Action alert: SB 1161

"California members of the Rural Broadband Policy Group sent a letter to Rural members of the California Assembly asking them to consider the threats to basic telephone access, 911 service, and public safety that SB 1161 poses to rural Californians. The special interest bill 1161 is up for a full Assembly vote Thursday 16. Please see the letter and help us share it widely."

August 14, 2012

ASSEMBLY FLOOR ALERT: RURAL CHAMPIONS NEEDED TO DEFEND EMERGENCY PREPAREDNESS IN RURAL AREAS
Protect Landline Service and Access to 911 in Rural – VOTE NO on SB 1161

Dear Members of the California Assembly:

Senate Bill 1161 threatens basic telephone service that rural people in California rely on every day. As law, it will remove existing protections for landline customers, prohibit California from implementing future protections for Voice Over Internet Protocol customers, and threaten access to basic telephone services, including 911, for the state’s most vulnerable citizens. We urge you to vote “NO” when this bill is considered before the California Assembly Thursday, August 16.

Your “NO” vote of this special interest bill ensures that all in California can continue to count on affordable, reliable, and life-saving basic telephone services, and have the tools necessary to prepare for community-wide emergencies.

Today most phone companies use Internet Protocol (IP) in their networks and most phone calls involve the Internet. SB 1161 allows phone companies to be exempt, as IP users, from regulation that requires them to provide basic landline phone service to rural Californians. In addition, SB 1161 would exempt these companies from the oversight of the California Public Utlities comission, a state agency that protects customers from unfair charges or neglect by telecomm providers.

As rural Internet advocates, we know the importance of having access to all forms of communication – communication is a basic need. Without access to basic telephone service, rural people are further isolated from economic and civic participation, and disconnected from the safety provided by our nation’s emergency 911-service network.

Since 1936, our nation has proudly upheld Universal Service, the principle to advance telecommunications services to the least served. SB 1161 gives telecom providers a free pass, and makes rural people more vulnerable. It eliminates services and fundamental protections necessary now and in the future. And it makes it harder to turn around hard hit communities when they lack the basic telecommunications services needed to participate and compete or to simply survive. Take for example the power outage that left “about 2.3 million Northern Virginia residents without emergency 911 service for up to four days after the June 29 thunderstorm, in part because a backup generator would not start, as a senior Verizon official told government leaders.”

As a representative of rural communities, you know that a power outage impacts rural communities in a catastrophic way. A contributor to The Daily Yonder, an online news source dedicated to rural news, noted about what this power outage meant to her West Virginia rural community:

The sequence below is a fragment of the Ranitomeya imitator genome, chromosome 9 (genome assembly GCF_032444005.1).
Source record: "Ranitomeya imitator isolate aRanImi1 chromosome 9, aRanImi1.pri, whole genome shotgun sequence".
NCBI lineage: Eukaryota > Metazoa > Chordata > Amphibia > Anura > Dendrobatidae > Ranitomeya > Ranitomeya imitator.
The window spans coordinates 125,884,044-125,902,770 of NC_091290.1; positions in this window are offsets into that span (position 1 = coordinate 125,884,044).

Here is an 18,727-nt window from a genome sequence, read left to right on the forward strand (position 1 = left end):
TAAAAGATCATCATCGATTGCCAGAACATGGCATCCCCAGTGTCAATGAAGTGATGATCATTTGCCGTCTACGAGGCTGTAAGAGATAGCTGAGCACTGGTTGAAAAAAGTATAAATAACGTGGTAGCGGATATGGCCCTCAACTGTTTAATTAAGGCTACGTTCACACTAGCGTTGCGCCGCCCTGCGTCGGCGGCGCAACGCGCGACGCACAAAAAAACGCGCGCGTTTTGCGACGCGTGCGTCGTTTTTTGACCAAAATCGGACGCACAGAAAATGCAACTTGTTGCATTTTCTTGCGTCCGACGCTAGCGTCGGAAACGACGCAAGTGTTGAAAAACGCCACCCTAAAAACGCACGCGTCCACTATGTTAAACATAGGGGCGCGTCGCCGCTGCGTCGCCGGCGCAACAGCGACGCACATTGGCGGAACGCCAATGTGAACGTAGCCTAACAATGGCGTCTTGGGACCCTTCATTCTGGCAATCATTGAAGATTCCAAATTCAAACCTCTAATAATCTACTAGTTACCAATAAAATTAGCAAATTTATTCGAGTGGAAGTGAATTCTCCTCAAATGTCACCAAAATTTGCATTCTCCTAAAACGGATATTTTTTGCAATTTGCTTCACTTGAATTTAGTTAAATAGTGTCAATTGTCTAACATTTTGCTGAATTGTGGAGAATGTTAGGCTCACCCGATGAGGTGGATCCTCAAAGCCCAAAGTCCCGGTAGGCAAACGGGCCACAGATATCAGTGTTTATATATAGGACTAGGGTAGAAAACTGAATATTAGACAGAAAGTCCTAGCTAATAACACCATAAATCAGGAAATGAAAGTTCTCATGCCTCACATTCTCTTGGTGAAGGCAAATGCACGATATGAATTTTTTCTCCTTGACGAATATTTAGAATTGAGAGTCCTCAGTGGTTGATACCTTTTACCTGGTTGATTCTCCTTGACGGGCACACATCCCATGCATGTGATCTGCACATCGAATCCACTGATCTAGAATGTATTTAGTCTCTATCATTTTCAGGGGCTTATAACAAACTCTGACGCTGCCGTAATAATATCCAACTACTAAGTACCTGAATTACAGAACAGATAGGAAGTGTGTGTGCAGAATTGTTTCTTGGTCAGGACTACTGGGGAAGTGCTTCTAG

“This is not a part of the world where people tend to have paid time off for things like natural disasters. Most people work hourly jobs that don't pay you if you don't show up, or they run small-to-tiny farms and businesses that stand to lose big or even fold in the face of a week or more without water or transportation. So say you're stranded 30 miles from town with tiny kids begging for milk (I am not exaggerating — toddlers can't have milk if there's no refrigeration and no cow), you're losing at least a quarter of your income this month, all of the food in your fridge and freezer is rotting, your toilet doesn't work, and you have to ration your last couple of gallons of gas to haul drinking water from the nearest spring (or church or firehouse doing relief work). Sure it's hot, but you're not worried about the air conditioning.”

Californians need protections that prioritize the safety, emergency preparedness, and need to communicate of all Californians. Simply put, SB 1161 will leave rural more vulnerable.

For all the concerns expressed above, members of the Rural Broadband Policy Group respectfully urge you to protect rural Californians by voting NO on SB 1161.

Sincerely, California members of the Rural Broadband Policy Group

Access Humboldt
California Center for Rural Policy Center for Media Justice
Center for Rural Strategies

Edyael Casaperalta

RBPG Coordinator

Rural Broadband Policy Group is a growing national coalition of rural broadband advocates with two goals: 1) to articulate national broadband policies that provide opportunities for rural communities to participate fully in the nation’s democracy, economy, culture, and society, and 2) to spark and kindle collaboration among rural advocates for fast, affordable, and reliable Internet.

For more information, please contact: Edyael Casaperalta at edyael@ruralstrategies.org